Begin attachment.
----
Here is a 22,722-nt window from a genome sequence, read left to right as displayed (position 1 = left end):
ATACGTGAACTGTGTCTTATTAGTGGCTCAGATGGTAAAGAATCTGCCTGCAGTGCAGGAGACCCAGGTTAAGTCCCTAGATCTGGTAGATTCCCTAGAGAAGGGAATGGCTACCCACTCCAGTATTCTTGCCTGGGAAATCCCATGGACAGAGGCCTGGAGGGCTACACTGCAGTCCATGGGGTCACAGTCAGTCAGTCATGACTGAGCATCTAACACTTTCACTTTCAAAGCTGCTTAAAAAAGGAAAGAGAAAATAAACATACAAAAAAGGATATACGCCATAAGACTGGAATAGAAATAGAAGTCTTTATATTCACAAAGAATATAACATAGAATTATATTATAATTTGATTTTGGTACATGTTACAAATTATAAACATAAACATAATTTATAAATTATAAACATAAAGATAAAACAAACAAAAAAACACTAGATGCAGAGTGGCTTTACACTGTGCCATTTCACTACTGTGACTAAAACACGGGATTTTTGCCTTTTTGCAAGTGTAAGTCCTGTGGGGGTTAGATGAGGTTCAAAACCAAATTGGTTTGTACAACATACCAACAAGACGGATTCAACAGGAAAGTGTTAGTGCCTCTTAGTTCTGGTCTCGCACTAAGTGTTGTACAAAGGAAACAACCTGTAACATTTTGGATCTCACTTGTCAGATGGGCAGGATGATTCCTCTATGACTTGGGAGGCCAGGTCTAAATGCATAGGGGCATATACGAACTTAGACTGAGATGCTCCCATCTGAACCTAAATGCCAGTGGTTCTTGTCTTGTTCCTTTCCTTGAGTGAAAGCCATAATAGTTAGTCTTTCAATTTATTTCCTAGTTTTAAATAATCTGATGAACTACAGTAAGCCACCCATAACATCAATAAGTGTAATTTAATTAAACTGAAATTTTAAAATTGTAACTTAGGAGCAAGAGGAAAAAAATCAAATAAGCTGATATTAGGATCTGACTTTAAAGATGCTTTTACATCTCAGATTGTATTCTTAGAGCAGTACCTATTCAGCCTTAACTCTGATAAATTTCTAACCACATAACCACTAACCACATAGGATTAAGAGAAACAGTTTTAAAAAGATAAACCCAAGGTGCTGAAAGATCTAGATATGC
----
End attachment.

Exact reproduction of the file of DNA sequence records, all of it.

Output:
Here is a 22,722-nt window from a genome sequence, read left to right as displayed (position 1 = left end):
ATACGTGAACTGTGTCTTATTAGTGGCTCAGATGGTAAAGAATCTGCCTGCAGTGCAGGAGACCCAGGTTAAGTCCCTAGATCTGGTAGATTCCCTAGAGAAGGGAATGGCTACCCACTCCAGTATTCTTGCCTGGGAAATCCCATGGACAGAGGCCTGGAGGGCTACACTGCAGTCCATGGGGTCACAGTCAGTCAGTCATGACTGAGCATCTAACACTTTCACTTTCAAAGCTGCTTAAAAAAGGAAAGAGAAAATAAACATACAAAAAAGGATATACGCCATAAGACTGGAATAGAAATAGAAGTCTTTATATTCACAAAGAATATAACATAGAATTATATTATAATTTGATTTTGGTACATGTTACAAATTATAAACATAAACATAATTTATAAATTATAAACATAAAGATAAAACAAACAAAAAAACACTAGATGCAGAGTGGCTTTACACTGTGCCATTTCACTACTGTGACTAAAACACGGGATTTTTGCCTTTTTGCAAGTGTAAGTCCTGTGGGGGTTAGATGAGGTTCAAAACCAAATTGGTTTGTACAACATACCAACAAGACGGATTCAACAGGAAAGTGTTAGTGCCTCTTAGTTCTGGTCTCGCACTAAGTGTTGTACAAAGGAAACAACCTGTAACATTTTGGATCTCACTTGTCAGATGGGCAGGATGATTCCTCTATGACTTGGGAGGCCAGGTCTAAATGCATAGGGGCATATACGAACTTAGACTGAGATGCTCCCATCTGAACCTAAATGCCAGTGGTTCTTGTCTTGTTCCTTTCCTTGAGTGAAAGCCATAATAGTTAGTCTTTCAATTTATTTCCTAGTTTTAAATAATCTGATGAACTACAGTAAGCCACCCATAACATCAATAAGTGTAATTTAATTAAACTGAAATTTTAAAATTGTAACTTAGGAGCAAGAGGAAAAAAATCAAATAAGCTGATATTAGGATCTGACTTTAAAGATGCTTTTACATCTCAGATTGTATTCTTAGAGCAGTACCTATTCAGCCTTAACTCTGATAAATTTCTAACCACATAACCACTAACCACATAGGATTAAGAGAAACAGTTTTAAAAAGATAAACCCAAGGTGCTGAAAGATCTAGATATGC